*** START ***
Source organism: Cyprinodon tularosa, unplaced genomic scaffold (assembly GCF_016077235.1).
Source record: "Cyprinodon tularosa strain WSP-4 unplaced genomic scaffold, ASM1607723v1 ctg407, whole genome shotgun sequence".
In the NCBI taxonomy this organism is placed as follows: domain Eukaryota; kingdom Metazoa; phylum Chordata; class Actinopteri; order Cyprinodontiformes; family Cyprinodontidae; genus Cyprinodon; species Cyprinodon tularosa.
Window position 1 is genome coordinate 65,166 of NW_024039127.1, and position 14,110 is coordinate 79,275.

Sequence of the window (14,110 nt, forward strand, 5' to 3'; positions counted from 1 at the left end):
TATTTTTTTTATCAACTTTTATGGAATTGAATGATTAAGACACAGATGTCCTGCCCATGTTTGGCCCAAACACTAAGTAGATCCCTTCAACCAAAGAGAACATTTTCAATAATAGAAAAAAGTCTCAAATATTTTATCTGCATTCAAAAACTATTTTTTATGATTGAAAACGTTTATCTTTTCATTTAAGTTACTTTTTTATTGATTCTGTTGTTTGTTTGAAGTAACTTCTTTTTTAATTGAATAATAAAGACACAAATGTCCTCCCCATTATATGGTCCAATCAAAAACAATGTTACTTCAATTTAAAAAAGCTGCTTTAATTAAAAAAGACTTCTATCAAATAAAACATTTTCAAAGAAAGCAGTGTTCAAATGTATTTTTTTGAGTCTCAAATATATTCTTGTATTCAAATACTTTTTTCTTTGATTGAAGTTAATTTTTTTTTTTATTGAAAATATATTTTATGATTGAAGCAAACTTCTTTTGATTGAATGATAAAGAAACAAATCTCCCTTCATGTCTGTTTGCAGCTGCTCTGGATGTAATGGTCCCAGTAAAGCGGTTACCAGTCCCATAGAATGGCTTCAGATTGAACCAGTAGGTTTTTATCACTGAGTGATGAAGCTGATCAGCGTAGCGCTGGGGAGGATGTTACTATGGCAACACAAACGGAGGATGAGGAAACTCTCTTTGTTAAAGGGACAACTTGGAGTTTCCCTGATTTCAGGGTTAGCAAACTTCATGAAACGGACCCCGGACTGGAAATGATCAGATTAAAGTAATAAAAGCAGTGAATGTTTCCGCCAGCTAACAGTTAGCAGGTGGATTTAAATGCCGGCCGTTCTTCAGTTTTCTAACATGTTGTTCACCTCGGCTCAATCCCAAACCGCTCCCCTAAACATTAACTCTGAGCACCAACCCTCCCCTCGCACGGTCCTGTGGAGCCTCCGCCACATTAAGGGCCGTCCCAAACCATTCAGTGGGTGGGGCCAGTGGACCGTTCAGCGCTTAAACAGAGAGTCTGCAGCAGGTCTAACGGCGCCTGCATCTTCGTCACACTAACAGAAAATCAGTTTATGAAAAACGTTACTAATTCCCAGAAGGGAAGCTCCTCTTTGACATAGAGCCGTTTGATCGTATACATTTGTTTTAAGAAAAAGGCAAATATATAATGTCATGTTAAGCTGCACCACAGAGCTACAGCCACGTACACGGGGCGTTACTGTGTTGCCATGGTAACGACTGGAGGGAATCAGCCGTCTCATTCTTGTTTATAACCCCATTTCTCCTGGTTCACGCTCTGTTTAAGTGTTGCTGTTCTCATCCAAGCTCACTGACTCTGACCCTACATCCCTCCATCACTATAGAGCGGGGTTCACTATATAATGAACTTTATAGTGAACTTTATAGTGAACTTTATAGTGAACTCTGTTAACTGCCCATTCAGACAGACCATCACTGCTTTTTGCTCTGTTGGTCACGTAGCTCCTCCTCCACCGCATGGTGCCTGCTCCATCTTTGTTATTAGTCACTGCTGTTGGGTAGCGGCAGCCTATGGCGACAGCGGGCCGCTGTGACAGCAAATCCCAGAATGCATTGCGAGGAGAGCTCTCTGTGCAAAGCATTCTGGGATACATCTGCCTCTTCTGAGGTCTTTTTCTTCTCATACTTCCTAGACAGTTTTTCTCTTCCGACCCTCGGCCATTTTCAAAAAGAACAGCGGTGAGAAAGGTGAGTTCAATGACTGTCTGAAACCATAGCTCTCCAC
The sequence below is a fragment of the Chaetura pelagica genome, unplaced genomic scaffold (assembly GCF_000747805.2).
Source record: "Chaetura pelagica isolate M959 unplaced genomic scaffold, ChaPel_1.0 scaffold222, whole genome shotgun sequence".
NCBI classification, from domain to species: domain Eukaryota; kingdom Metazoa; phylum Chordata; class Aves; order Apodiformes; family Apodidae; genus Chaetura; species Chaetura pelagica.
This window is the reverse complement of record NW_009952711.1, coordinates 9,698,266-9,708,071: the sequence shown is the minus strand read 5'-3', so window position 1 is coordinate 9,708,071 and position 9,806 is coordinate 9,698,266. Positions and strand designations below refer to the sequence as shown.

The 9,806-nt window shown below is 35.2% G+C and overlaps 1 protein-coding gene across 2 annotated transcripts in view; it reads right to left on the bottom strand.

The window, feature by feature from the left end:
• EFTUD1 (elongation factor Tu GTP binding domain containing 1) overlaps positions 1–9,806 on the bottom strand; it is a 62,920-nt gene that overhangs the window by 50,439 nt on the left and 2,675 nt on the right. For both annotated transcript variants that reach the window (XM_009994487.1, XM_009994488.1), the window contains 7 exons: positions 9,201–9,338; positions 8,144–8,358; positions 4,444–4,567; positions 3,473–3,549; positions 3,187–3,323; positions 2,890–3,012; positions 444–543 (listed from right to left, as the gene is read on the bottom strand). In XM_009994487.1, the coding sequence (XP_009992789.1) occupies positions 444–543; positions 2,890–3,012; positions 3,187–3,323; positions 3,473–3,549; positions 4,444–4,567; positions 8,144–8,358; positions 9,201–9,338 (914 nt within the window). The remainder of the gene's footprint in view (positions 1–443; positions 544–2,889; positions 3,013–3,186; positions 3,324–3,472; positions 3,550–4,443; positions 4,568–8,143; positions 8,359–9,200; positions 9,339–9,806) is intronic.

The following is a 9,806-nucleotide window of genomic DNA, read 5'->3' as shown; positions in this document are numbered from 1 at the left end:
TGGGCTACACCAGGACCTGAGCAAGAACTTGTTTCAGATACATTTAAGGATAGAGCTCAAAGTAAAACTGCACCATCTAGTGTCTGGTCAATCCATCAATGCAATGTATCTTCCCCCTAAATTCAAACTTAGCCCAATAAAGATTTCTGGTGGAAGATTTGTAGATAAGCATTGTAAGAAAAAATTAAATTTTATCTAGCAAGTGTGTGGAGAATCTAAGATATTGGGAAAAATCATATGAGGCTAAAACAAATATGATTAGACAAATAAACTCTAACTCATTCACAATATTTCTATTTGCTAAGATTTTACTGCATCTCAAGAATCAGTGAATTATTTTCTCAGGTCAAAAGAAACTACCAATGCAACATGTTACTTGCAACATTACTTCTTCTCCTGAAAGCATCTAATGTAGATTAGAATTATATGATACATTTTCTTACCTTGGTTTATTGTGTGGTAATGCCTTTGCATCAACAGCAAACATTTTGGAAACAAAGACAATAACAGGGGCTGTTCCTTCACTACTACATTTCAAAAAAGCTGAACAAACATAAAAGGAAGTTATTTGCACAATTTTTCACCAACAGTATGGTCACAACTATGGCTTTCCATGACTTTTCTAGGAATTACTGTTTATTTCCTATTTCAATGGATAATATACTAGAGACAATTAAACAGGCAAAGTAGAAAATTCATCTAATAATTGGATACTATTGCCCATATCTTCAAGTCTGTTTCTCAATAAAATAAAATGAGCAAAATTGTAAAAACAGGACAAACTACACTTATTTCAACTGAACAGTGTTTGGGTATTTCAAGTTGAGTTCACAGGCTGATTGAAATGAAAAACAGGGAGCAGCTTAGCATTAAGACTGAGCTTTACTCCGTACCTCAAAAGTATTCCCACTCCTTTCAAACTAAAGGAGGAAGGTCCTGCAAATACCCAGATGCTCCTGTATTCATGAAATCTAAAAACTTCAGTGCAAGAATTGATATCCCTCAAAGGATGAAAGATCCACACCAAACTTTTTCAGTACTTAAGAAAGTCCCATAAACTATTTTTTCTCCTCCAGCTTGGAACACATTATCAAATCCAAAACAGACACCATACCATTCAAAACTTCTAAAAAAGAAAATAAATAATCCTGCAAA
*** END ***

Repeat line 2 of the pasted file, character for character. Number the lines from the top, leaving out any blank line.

Source record: "Cyprinodon tularosa strain WSP-4 unplaced genomic scaffold, ASM1607723v1 ctg407, whole genome shotgun sequence".